Marketing tools: keep it simple
Technology provides plenty of tools to help you market — and run — your business. There are tools to manage and schedule blog posts, social posts, projects, and teams.
You can get a single tool to do a bunch of those things.
These tools are meant to make our lives easier.
But sometimes there’s a rude splash of reality that comes with that shiny new tool: learning to use it isn’t as easy as you hope it’ll be.
It’s easy to confuse the power of the tool with the learning process. If something makes our work easier, then using the tool should also be easy, right?
Technology tools are just tools. They all come with a learning curve. That’s normal. Just ask a musician. Or a painter. Or a web designer.
Try to remember the first day you picked up the tools of your trade. It wasn’t effortless, even though there are now parts of your work that you can do almost by reflex. The trick is sticking with it until that happens.
Pick the right tech for the job
The wrong technology turns into a gym membership—you buy in with good intentions and high hopes, and way too soon you find yourself not using it.
So here’s a question: what do you need to get done?
Answer that first. Then think about the tools that are more than just the highest-rated, most-talked-about-by-the-cool-kids apps.
The best tech tools help you get your work done with a minimum of stress.
If you avoid marketing because you think you need a lot of technology, and if you think you can’t master the tech, I have good news.
And I say this as someone who is tech savvy and hates reading instructions. I can wrap my head around all kinds of technology, but I often choose something that appears to be less sophisticated.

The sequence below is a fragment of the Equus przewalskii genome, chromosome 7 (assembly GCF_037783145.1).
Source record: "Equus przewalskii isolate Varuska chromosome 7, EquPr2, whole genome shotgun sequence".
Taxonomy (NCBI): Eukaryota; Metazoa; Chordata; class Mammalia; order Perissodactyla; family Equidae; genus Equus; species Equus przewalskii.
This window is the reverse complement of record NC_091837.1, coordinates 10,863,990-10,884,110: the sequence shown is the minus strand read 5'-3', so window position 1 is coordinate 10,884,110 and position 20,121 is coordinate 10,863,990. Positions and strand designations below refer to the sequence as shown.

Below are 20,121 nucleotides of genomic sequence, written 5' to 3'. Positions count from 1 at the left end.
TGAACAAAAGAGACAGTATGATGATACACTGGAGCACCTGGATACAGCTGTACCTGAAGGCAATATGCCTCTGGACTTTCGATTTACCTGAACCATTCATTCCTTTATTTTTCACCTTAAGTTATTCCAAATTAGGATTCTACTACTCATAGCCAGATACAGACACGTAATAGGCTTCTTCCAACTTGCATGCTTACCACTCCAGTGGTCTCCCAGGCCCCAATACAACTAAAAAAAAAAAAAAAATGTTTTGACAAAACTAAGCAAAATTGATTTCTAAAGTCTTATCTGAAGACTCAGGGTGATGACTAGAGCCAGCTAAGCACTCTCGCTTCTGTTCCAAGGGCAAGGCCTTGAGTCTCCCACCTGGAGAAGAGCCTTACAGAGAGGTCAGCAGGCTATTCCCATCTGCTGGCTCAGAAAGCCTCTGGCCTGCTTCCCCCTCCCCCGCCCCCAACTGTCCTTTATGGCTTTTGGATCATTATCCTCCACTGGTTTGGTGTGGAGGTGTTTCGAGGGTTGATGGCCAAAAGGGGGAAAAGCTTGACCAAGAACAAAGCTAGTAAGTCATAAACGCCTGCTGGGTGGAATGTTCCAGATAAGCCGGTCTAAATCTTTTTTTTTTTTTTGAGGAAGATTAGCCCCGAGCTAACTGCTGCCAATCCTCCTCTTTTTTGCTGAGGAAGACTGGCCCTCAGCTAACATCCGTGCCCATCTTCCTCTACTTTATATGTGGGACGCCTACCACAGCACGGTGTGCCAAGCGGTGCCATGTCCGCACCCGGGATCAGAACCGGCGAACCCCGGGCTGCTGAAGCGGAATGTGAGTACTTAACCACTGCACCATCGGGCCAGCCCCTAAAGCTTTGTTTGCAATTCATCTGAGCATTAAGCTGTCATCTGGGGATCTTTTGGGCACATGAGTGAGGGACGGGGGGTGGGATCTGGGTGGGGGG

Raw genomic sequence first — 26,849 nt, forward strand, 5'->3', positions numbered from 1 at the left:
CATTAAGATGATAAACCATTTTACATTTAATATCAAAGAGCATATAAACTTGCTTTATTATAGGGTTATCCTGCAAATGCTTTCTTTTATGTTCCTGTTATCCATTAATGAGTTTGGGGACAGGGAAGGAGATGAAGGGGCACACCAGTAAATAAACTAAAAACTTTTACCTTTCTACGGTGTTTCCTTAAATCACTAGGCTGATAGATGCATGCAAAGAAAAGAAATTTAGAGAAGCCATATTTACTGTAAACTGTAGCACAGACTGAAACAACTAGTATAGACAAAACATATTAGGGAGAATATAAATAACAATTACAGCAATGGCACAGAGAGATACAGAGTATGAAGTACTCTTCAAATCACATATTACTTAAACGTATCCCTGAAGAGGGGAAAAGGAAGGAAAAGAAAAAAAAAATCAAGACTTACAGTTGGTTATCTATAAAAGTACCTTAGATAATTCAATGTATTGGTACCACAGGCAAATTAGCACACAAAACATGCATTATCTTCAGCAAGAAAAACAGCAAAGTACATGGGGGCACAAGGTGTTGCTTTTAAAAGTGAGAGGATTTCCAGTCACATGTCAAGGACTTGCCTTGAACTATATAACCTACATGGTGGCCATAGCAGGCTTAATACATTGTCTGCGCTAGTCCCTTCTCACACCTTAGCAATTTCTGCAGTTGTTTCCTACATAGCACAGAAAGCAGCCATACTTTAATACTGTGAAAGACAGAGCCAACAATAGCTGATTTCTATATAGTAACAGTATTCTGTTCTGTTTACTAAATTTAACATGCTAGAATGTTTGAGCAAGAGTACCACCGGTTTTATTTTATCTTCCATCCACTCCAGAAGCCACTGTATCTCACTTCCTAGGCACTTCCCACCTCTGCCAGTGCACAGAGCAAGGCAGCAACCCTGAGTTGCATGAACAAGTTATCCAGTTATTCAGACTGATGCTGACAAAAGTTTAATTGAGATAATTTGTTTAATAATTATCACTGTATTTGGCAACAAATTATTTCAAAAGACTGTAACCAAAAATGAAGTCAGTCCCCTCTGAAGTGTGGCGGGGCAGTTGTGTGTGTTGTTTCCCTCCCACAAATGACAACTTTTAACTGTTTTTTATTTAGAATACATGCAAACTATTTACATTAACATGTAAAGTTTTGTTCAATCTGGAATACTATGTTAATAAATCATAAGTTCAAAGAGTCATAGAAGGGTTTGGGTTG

This is not by accident. The best tools are about efficiency and ease.
One of my favourite toolsets is a pencil, a good eraser, and a notebook. Most of my blog posts begin that way.
I thought it would be clever to use my phone for ideas that pop into my head when I’m out for my morning walk, and it is — except I consistently forget they’re there.
I have dozens of post ideas, sitting on that powerful little device, waiting to be rediscovered.
Good intentions and the wrong tool are not the best combination.
The best technology starts between your ears
The smartest thing you can do to make your business run smoothly is to reduce friction and cognitive load. That is, work with your brain, not against it.
So now I have a sticky note by my laptop to remind me to grab those ideas from my phone while they’re fresh.
There’s nothing wrong with using a simple spreadsheet to create a content calendar — or a real, paper calendar. Or a chalkboard, or sticky notes.
(True story: I used to write my grocery list on a small chalkboard in the kitchen. That chalkboard went along to the store more than once.)
There are no hard-and-fast rules here. If an organiging expert’s system doesn’t work, then it’s not the right system for you.
A tool isn’t a good one if it’s too frustrating to use. Keep it simple. You can work your way into more robust technology when — or if — that will serve you better.
The most important thing is to get your message out. Choose the way that works best for you. That can eliminate more friction than any piece of state of the art technology.